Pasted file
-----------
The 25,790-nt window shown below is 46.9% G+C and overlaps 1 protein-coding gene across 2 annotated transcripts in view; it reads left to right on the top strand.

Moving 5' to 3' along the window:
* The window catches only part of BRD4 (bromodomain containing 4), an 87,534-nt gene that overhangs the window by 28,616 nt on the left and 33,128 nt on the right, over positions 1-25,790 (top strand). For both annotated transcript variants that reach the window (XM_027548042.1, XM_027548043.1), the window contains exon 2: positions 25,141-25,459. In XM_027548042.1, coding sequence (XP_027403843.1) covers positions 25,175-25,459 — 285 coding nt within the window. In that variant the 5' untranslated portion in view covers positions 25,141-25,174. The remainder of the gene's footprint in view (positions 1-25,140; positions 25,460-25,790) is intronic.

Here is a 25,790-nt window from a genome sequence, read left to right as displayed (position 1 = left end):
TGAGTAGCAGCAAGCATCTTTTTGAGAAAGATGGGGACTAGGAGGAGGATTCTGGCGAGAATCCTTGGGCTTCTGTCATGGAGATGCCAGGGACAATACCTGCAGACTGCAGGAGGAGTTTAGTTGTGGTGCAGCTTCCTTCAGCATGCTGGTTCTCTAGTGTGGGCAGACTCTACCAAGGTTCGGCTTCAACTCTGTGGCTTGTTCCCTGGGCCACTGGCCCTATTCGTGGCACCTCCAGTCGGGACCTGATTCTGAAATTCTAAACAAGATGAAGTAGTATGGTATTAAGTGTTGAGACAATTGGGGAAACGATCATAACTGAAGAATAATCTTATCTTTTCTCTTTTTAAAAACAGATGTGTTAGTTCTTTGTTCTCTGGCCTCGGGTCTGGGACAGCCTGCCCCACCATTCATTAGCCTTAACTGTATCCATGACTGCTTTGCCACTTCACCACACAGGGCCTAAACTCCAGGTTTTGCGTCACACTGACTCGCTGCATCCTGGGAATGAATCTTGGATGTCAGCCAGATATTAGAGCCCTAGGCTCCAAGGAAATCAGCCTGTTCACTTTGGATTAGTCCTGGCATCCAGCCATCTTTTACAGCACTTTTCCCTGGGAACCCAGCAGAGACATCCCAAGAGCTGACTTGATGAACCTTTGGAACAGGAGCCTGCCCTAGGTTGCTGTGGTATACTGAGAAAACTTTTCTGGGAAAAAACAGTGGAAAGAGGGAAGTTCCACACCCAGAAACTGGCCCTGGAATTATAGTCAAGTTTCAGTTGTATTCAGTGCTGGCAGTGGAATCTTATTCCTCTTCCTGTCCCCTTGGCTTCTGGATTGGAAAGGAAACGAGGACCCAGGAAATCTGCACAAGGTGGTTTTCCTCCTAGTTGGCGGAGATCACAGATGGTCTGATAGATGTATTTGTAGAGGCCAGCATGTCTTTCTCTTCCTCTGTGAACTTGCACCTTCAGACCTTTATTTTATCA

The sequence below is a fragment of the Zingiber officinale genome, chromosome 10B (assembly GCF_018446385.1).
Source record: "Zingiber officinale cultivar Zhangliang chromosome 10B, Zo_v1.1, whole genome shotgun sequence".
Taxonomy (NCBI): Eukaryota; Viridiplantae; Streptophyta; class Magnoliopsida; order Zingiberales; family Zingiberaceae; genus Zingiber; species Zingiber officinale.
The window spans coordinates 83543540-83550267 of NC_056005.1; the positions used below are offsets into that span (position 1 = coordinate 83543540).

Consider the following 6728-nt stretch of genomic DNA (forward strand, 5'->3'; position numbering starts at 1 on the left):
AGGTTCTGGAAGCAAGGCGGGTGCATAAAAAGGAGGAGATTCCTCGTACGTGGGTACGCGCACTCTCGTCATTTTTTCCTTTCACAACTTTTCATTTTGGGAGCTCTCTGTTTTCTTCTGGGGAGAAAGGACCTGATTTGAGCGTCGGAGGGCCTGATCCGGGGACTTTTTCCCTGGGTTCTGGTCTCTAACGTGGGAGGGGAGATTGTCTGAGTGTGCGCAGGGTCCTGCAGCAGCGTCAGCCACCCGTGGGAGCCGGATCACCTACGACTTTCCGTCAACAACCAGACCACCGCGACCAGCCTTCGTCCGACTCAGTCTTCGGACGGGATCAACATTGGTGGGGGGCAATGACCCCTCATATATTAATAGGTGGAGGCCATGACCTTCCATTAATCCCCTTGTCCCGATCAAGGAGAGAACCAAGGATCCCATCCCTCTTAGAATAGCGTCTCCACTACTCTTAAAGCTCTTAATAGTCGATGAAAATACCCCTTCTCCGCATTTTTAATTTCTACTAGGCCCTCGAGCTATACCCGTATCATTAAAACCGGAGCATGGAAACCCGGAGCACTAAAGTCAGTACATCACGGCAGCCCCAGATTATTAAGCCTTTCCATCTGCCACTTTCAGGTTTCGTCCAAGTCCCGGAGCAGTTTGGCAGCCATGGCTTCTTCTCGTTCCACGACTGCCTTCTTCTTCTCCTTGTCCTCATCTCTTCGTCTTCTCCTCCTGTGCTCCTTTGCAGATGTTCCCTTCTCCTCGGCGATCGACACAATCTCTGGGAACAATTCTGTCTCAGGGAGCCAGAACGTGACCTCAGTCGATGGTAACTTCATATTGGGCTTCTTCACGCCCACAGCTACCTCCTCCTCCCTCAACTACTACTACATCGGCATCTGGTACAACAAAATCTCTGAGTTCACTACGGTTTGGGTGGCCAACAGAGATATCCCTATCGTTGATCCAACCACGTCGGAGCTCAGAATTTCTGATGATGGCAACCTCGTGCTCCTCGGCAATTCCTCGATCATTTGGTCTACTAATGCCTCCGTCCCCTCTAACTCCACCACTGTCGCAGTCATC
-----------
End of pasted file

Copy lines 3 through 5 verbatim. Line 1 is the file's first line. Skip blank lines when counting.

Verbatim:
* The window catches only part of BRD4 (bromodomain containing 4), an 87,534-nt gene that overhangs the window by 28,616 nt on the left and 33,128 nt on the right, over positions 1-25,790 (top strand). For both annotated transcript variants that reach the window (XM_027548042.1, XM_027548043.1), the window contains exon 2: positions 25,141-25,459. In XM_027548042.1, coding sequence (XP_027403843.1) covers positions 25,175-25,459 — 285 coding nt within the window. In that variant the 5' untranslated portion in view covers positions 25,141-25,174. The remainder of the gene's footprint in view (positions 1-25,140; positions 25,460-25,790) is intronic.

Here is a 25,790-nt window from a genome sequence, read left to right as displayed (position 1 = left end):
TGAGTAGCAGCAAGCATCTTTTTGAGAAAGATGGGGACTAGGAGGAGGATTCTGGCGAGAATCCTTGGGCTTCTGTCATGGAGATGCCAGGGACAATACCTGCAGACTGCAGGAGGAGTTTAGTTGTGGTGCAGCTTCCTTCAGCATGCTGGTTCTCTAGTGTGGGCAGACTCTACCAAGGTTCGGCTTCAACTCTGTGGCTTGTTCCCTGGGCCACTGGCCCTATTCGTGGCACCTCCAGTCGGGACCTGATTCTGAAATTCTAAACAAGATGAAGTAGTATGGTATTAAGTGTTGAGACAATTGGGGAAACGATCATAACTGAAGAATAATCTTATCTTTTCTCTTTTTAAAAACAGATGTGTTAGTTCTTTGTTCTCTGGCCTCGGGTCTGGGACAGCCTGCCCCACCATTCATTAGCCTTAACTGTATCCATGACTGCTTTGCCACTTCACCACACAGGGCCTAAACTCCAGGTTTTGCGTCACACTGACTCGCTGCATCCTGGGAATGAATCTTGGATGTCAGCCAGATATTAGAGCCCTAGGCTCCAAGGAAATCAGCCTGTTCACTTTGGATTAGTCCTGGCATCCAGCCATCTTTTACAGCACTTTTCCCTGGGAACCCAGCAGAGACATCCCAAGAGCTGACTTGATGAACCTTTGGAACAGGAGCCTGCCCTAGGTTGCTGTGGTATACTGAGAAAACTTTTCTGGGAAAAAACAGTGGAAAGAGGGAAGTTCCACACCCAGAAACTGGCCCTGGAATTATAGTCAAGTTTCAGTTGTATTCAGTGCTGGCAGTGGAATCTTATTCCTCTTCCTGTCCCCTTGGCTTCTGGATTGGAAAGGAAACGAGGACCCAGGAAATCTGCACAAGGTGGTTTTCCTCCTAGTTGGCGGAGATCACAGATGGTCTGATAGATGTATTTGTAGAGGCCAGCATGTCTTTCTCTTCCTCTGTGAACTTGCACCTTCAGACCTTTATTTTATCA